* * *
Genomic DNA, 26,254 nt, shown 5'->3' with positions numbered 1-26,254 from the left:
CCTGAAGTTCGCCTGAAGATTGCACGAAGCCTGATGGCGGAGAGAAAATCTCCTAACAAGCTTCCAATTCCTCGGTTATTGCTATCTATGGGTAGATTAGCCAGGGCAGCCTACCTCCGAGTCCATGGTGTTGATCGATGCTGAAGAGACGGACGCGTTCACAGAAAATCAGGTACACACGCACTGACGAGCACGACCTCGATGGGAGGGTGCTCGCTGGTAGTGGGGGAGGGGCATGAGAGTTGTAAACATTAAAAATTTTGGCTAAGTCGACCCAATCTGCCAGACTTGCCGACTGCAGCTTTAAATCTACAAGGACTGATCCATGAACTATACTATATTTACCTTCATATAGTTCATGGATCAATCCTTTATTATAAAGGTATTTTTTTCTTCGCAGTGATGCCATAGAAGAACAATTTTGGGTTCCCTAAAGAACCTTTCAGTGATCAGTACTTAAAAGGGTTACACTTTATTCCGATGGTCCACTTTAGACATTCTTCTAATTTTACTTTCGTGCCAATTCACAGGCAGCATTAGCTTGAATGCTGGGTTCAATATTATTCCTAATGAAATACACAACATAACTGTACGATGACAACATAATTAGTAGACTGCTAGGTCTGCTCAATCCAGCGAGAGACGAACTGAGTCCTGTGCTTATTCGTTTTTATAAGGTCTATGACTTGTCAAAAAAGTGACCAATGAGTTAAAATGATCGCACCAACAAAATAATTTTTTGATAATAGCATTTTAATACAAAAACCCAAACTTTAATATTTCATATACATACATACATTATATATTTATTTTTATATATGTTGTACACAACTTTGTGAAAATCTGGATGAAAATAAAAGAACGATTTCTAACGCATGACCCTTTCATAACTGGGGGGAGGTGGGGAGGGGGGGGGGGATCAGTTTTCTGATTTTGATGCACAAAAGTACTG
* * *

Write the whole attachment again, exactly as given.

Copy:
Genomic DNA, 26,254 nt, shown 5'->3' with positions numbered 1-26,254 from the left:
CCTGAAGTTCGCCTGAAGATTGCACGAAGCCTGATGGCGGAGAGAAAATCTCCTAACAAGCTTCCAATTCCTCGGTTATTGCTATCTATGGGTAGATTAGCCAGGGCAGCCTACCTCCGAGTCCATGGTGTTGATCGATGCTGAAGAGACGGACGCGTTCACAGAAAATCAGGTACACACGCACTGACGAGCACGACCTCGATGGGAGGGTGCTCGCTGGTAGTGGGGGAGGGGCATGAGAGTTGTAAACATTAAAAATTTTGGCTAAGTCGACCCAATCTGCCAGACTTGCCGACTGCAGCTTTAAATCTACAAGGACTGATCCATGAACTATACTATATTTACCTTCATATAGTTCATGGATCAATCCTTTATTATAAAGGTATTTTTTTCTTCGCAGTGATGCCATAGAAGAACAATTTTGGGTTCCCTAAAGAACCTTTCAGTGATCAGTACTTAAAAGGGTTACACTTTATTCCGATGGTCCACTTTAGACATTCTTCTAATTTTACTTTCGTGCCAATTCACAGGCAGCATTAGCTTGAATGCTGGGTTCAATATTATTCCTAATGAAATACACAACATAACTGTACGATGACAACATAATTAGTAGACTGCTAGGTCTGCTCAATCCAGCGAGAGACGAACTGAGTCCTGTGCTTATTCGTTTTTATAAGGTCTATGACTTGTCAAAAAAGTGACCAATGAGTTAAAATGATCGCACCAACAAAATAATTTTTTGATAATAGCATTTTAATACAAAAACCCAAACTTTAATATTTCATATACATACATACATTATATATTTATTTTTATATATGTTGTACACAACTTTGTGAAAATCTGGATGAAAATAAAAGAACGATTTCTAACGCATGACCCTTTCATAACTGGGGGGAGGTGGGGAGGGGGGGGGGGATCAGTTTTCTGATTTTGATGCACAAAAGTACTG